PSI online coordinator Jessica Banas recently wrote a report for Postpartum Support International that she was kind enough to share with Postpartum Progress on the effects of spousal military deployment and postpartum depression among military wives.
Banas first took a look at a report entitled “Associations of Postpartum Depression with Spousal Military Deployment and Isolation” by Millegan et al. Out of the 410 women who completed the Edinburgh Postnatal Depression Scale (EPDS), 10.94% screened positively for postpartum depression while their husbands were not deployed, while 25.27% screened positively for postpartum depression while their husbands were deployed. "This information indicates that the risk factor for pregnant women with deployed spouses may be 2.3 times greater than the general population," wrote Banas. "The abstract reports that there is no statistical significance to the time of deployment, in that the risk is the same if the spouse returns for the birth and/or the postpartum visit."
Banas reached out to Public Affairs Officer Janice Ramseur at the Pentagon’s Office of the Assistant Secretary of Defense – American Forces Information Services to find out the approximate number of military wives who became pregnant in 2006 before their husbands were deployed – 357,000. She wrote: “After reading all of these statistics, one might consider that at 15-20% and at 2.3 times greater risk (35-46%), the number of military spouses expected to get postpartum depression might jump to numbers approximating 145,000. One might further hypothesize that approximately 51,000 (15% also at 2.3 times greater risk, or 35%) of those women could become so severely depressed that without treatment, they attempt suicide. Even if we keep the suicide statistic at 15%, the number remains significant at approximately 22,000 military women attempting suicide.”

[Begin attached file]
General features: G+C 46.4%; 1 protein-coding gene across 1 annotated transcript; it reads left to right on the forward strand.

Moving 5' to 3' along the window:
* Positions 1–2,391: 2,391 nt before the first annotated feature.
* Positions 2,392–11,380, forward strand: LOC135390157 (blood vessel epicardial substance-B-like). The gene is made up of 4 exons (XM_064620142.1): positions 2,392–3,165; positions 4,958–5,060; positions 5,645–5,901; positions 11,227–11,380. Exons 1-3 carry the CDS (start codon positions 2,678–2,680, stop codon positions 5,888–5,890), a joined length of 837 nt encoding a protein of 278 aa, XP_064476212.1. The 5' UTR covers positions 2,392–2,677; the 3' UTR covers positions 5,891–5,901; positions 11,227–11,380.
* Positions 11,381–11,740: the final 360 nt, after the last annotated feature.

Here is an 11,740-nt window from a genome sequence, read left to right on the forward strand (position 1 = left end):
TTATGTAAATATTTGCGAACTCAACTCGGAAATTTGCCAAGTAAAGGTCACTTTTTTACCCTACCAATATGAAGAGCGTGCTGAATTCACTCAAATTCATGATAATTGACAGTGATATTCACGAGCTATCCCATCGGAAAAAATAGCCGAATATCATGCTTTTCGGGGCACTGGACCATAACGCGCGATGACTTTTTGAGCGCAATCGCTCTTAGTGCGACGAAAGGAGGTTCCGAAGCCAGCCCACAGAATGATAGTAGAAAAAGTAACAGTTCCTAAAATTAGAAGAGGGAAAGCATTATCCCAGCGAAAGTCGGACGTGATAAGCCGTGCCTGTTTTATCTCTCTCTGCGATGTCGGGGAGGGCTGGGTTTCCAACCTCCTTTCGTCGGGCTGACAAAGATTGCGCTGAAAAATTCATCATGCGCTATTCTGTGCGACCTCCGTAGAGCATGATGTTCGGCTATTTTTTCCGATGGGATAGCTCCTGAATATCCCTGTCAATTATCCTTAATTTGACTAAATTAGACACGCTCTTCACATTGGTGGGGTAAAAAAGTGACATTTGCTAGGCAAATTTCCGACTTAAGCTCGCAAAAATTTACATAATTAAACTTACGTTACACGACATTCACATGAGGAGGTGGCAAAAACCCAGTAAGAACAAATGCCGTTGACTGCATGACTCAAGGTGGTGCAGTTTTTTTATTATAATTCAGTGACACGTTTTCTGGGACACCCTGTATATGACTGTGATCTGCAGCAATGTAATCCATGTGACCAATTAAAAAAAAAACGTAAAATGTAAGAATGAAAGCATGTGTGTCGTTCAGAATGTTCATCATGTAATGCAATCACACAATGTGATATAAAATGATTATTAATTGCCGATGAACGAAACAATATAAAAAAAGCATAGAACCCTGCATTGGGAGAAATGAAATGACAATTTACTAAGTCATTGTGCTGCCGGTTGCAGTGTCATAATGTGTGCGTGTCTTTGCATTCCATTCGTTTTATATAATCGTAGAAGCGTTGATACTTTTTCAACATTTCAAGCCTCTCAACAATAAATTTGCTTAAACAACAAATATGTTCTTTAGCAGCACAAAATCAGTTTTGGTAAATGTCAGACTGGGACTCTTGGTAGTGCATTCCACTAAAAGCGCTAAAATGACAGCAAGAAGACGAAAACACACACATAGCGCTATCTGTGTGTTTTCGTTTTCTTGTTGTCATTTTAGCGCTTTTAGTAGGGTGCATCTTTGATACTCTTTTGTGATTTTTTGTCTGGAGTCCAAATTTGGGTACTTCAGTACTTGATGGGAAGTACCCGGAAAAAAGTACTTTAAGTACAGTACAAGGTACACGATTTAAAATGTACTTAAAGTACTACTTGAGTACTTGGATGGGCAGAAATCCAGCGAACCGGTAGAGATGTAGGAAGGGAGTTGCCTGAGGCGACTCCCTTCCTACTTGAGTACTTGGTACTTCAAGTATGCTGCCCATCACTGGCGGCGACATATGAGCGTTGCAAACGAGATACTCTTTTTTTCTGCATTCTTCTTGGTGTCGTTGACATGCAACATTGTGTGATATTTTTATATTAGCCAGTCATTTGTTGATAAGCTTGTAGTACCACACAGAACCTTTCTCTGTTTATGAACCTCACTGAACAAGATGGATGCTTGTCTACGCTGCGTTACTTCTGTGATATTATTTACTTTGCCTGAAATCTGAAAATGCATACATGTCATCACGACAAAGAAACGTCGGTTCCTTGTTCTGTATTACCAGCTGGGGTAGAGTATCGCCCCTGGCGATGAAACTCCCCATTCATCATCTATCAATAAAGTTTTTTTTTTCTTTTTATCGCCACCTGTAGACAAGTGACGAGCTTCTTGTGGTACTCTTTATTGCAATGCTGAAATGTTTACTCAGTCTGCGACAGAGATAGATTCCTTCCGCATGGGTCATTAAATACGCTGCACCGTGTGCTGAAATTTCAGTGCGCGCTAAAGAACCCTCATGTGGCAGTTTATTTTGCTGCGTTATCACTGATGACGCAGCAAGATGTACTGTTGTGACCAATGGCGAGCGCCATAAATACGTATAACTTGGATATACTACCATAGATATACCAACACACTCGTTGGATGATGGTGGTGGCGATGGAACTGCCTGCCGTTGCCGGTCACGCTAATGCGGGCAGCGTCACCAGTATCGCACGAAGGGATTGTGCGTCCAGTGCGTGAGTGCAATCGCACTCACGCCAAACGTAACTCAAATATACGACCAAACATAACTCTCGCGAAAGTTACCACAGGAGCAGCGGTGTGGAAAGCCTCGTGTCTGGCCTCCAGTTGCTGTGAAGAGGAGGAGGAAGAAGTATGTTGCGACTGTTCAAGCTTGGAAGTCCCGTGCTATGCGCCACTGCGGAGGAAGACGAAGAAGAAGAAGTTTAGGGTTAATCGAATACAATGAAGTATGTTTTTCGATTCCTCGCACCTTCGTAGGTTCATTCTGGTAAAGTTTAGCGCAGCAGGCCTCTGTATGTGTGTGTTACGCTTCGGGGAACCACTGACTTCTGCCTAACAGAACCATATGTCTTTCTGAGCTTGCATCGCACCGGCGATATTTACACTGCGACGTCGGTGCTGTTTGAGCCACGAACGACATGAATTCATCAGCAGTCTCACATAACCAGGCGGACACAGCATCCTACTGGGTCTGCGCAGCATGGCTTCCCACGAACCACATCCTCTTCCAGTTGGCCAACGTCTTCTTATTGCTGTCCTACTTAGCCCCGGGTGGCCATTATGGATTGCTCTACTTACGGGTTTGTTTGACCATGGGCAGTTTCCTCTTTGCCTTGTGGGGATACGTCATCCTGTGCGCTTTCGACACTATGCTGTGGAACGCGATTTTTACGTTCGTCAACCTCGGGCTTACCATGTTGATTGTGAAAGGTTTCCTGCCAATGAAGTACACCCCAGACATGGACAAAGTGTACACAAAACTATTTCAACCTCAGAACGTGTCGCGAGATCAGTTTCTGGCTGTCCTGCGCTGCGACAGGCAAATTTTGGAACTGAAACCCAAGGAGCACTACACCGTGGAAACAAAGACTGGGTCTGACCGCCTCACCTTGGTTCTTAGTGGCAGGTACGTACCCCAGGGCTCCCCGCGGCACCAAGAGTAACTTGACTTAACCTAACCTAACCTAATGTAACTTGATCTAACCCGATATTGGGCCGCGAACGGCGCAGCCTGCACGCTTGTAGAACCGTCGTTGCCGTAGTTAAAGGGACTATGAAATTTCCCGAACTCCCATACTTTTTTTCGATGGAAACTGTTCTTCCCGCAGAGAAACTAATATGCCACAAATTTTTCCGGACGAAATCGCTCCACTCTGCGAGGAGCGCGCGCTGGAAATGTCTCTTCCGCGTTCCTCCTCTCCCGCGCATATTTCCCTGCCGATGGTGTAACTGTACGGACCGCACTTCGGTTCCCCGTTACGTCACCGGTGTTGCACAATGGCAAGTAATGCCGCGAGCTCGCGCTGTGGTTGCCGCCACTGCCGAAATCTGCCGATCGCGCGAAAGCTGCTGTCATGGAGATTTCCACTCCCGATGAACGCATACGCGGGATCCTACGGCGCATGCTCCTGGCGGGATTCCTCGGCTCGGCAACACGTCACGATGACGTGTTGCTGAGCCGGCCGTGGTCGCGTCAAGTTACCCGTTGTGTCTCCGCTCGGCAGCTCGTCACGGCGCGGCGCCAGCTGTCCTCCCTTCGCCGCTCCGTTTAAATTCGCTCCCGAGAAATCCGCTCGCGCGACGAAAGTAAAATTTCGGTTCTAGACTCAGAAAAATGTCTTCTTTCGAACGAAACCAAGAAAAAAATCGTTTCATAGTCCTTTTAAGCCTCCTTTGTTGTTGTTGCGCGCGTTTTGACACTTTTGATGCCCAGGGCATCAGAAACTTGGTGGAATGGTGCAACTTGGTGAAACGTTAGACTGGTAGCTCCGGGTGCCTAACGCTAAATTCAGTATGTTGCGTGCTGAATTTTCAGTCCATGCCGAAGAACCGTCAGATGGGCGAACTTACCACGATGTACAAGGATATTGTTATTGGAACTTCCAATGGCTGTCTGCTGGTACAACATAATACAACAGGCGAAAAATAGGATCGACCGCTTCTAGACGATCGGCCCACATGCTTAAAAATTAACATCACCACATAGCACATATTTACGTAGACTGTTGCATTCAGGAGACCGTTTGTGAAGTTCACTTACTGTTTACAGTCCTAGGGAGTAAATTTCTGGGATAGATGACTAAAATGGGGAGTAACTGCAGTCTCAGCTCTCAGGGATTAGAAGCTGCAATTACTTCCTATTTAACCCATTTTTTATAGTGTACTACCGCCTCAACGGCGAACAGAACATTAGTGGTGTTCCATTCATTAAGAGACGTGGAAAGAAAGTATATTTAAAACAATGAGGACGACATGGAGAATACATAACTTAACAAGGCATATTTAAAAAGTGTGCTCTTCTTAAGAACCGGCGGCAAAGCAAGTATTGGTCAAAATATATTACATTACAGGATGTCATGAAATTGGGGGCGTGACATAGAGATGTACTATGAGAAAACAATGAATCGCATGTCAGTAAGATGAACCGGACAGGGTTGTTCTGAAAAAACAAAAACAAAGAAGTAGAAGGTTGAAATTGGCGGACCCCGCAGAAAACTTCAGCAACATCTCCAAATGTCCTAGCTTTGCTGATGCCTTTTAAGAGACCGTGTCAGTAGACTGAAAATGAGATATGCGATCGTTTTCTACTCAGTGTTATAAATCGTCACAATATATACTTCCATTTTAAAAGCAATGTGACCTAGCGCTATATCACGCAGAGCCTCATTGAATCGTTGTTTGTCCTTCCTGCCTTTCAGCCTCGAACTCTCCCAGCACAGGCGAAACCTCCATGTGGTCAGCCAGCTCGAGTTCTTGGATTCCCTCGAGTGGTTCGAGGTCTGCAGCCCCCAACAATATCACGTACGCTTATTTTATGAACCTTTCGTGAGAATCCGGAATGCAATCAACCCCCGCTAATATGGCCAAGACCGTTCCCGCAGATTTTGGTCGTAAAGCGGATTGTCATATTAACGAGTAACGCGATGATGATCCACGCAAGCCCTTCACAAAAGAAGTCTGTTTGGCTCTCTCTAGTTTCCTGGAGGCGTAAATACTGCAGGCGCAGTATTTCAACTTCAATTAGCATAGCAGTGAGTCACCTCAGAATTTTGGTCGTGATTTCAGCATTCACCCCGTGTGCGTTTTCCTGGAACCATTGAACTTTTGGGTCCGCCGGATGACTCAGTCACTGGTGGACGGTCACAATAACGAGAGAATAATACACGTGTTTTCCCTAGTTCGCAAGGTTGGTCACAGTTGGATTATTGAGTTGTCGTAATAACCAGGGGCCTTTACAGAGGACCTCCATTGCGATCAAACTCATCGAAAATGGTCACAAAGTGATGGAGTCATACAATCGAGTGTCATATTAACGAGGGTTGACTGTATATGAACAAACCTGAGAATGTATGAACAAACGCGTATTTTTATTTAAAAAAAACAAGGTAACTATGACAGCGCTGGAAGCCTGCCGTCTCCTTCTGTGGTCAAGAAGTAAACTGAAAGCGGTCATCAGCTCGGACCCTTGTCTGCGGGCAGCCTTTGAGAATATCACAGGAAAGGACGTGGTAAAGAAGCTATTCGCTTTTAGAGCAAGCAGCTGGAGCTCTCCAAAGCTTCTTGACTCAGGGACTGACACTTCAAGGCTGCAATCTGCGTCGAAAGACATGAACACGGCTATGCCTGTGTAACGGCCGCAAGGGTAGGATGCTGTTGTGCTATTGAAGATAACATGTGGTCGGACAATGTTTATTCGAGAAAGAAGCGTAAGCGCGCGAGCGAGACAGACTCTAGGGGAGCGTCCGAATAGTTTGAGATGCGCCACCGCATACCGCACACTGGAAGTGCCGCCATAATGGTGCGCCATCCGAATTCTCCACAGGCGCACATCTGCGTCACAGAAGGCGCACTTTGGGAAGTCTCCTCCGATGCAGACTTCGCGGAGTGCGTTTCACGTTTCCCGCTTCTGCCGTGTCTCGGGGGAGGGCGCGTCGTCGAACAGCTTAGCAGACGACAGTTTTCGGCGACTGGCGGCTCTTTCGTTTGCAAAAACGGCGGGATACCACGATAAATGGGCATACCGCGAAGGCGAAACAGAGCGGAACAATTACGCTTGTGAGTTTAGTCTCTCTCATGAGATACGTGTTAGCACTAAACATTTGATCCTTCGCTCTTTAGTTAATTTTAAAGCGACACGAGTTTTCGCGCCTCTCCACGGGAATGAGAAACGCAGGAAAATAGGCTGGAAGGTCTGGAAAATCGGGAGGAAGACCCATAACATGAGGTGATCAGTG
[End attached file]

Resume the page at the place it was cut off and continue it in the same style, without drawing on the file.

Banas pointed out that there are several programs that support “military moms”. These include Operation Special Delivery, a nationwide program to provide free doula support to military moms during and after birth, even if the husband is home from deployment. Other programs, while not directly designed for the support of military mothers, offer a positive model for future services. The Air Force Suicide Prevention Program, for instance, has resulted in nearly a one-third reduction in the suicide rate since the program began in 1996. There is also a website for military personnel and their families called Military One Source which contains information on parenting, substance abuse, and childcare services, and has a 24/7 toll-free number that offers counseling.
Despite the availability of these programs, however, she feels more is needed. “We need to study this population more closely,” Banas concluded. “Not only to verify the risks, but to clarify and touch on other risk factors (i.e. moving multiple times, lack of consistent support from friends and families, higher rates of alcoholism among military personnel), as possible reasons for the higher numbers. We also need to find more military counseling and suicide prevention programs that will support both military personnel and their families.”